Glycosylglycerides are particularly important components of photosynthetic membranes
Betaine lipids are important in some organisms
Ether-linked lipids and their bioactive species
Major sterols
Other steroids
Membrane structure
Early models already envisaged a bilayer of lipids but were uncertain about the location of the proteins
The lipid-globular protein mosaic model now represents the best overall picture of membrane structure
Membrane structure is not static but shows rapid movement of both lipid and protein components
Further remarks on the lipid composition of membranes
Transbilayer asymmetry is an essential feature of all known biological membranes
Lateral heterogeneity is probably important in some membranes at least
Physical examination of membranes reveals their fluid properties
General functions of membrane lipids
Membrane lipids are modified to maintain fluidity at low temperatures
Lipids and membrane fusion
Lipids and proteins interact in order to determine membrane structure and shape
Why are there so many membrane lipids?
Liposomes and drug delivery systems
Lipid anchors for proteins
Lipids as components of the surface layers of different organisms
Cutin, suberin and waxes - the surface coverings of plants
Mycobacteria contain specialized cell-wall lipids
Lipopolysaccharide forms a major part of the cell envelope of Gram-negative bacteria
Gram-positive bacteria have a completely different surface structure
Insect waxes
Lipids of the skin--the mammalian surface layer and skin diseases
Further Reading
Metabolism of structural lipids
Phosphoglyceride biosynthesis
Tracer studies revolutionized concepts about phospholipids
Formation of the parent compound, phosphatidate, is demonstrated
A novel cofactor for phospholipid synthesis was found by accident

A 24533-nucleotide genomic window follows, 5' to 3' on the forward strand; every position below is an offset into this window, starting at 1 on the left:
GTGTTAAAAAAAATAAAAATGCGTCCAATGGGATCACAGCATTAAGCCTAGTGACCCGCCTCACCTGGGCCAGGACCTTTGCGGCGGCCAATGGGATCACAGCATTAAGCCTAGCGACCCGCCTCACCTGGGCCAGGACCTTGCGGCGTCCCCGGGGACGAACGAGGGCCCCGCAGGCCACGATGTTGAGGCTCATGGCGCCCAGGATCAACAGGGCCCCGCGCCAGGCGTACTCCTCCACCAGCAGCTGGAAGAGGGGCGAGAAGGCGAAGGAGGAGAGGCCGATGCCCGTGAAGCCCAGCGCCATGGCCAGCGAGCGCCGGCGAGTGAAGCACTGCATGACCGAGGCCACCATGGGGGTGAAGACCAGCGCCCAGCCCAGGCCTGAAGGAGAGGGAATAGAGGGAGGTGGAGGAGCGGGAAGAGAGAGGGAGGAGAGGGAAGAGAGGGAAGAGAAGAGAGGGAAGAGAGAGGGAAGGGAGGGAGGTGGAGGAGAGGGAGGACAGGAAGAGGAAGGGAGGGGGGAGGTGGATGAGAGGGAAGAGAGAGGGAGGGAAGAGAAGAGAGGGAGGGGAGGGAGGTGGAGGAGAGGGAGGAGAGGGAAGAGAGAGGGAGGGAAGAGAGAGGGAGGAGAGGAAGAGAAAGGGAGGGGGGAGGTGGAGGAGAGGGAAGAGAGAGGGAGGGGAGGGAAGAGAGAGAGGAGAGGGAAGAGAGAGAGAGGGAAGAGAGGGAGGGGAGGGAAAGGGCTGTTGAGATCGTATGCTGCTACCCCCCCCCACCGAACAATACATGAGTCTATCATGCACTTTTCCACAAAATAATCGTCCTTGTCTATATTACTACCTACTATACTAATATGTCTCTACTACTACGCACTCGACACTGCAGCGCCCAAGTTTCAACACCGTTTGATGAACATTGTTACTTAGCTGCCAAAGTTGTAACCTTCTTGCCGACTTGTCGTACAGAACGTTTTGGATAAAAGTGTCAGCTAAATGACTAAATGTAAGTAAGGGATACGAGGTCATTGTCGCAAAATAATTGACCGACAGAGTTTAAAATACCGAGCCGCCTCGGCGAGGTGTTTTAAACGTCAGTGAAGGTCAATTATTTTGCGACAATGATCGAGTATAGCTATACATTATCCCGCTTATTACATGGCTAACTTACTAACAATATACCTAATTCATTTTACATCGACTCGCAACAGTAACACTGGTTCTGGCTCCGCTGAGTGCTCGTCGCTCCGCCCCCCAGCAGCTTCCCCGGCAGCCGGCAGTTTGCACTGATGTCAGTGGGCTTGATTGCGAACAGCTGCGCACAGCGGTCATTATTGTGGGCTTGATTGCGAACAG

The core reactions of glycerolipid biosynthesis are those of the Kennedy pathway
The zwitterionic phosphoglycerides can be made using CDP-bases
CDP-diacylglycerol is an important intermediate for phosphoglyceride formation in all organisms
Phospholipid formation in E. coli is entirely via CDP-diacylglycerol
Differences between phosphoglyceride synthesis in different organisms
Plasmalogen biosynthesis
Platelet activating factor (PAF): a biologically active phosphoglyceride
Degradation of phospholipids
General features of phospholipase reactions
Phospholipase A activity is used to remove a single fatty acid from intact phospholipids
Phospholipase B and lysophospholipases
Phospholipases C and D remove water-soluble moieties
Phospholipids may also be catabolized by non-specific enzymes
Metabolism of glycosylglycerides
Biosynthesis of galactosylglycerides takes place in chloroplast envelopes
Catabolism of glycosylglycerides
Relatively little is known of the metabolism of the plant sulpholipid
Metabolism of sphingolipids
Biosynthesis of the sphingosine base and ceramide
Cerebroside biosynthesis
Formation of neutral glycosphingolipids
Ganglioside biosynthesis
Sulphated sphingolipids
Sphingomyelin is both a sphingolipid and a phospholipid
Catabolism of the sphingolipids
Cholesterol biosynthesis
Acetyl-CoA is the starting material for terpenoid as well as fatty acid synthesis
Further metabolism generates the isoprene unit
Higher terpenoids are formed by a series of condensations
A separate way of forming the isoprene unit occurs in plants
Sterol synthesis requires cyclization
Cholesterol is an important metabolic intermediate
It is important that cholesterol concentrations in plasma and tissues are regulated within certain limits and complex regulatory mechanisms have evolved
Specific roles
Pulmonary surfactant
Lipid storage diseases (lipidoses)
The 'phosphatidylinositol cycle' in cell signalling
A wider range of lipid signalling molecules
Phospholipase D in cell signalling
Role of sphingolipids in cellular signalling
Further Reading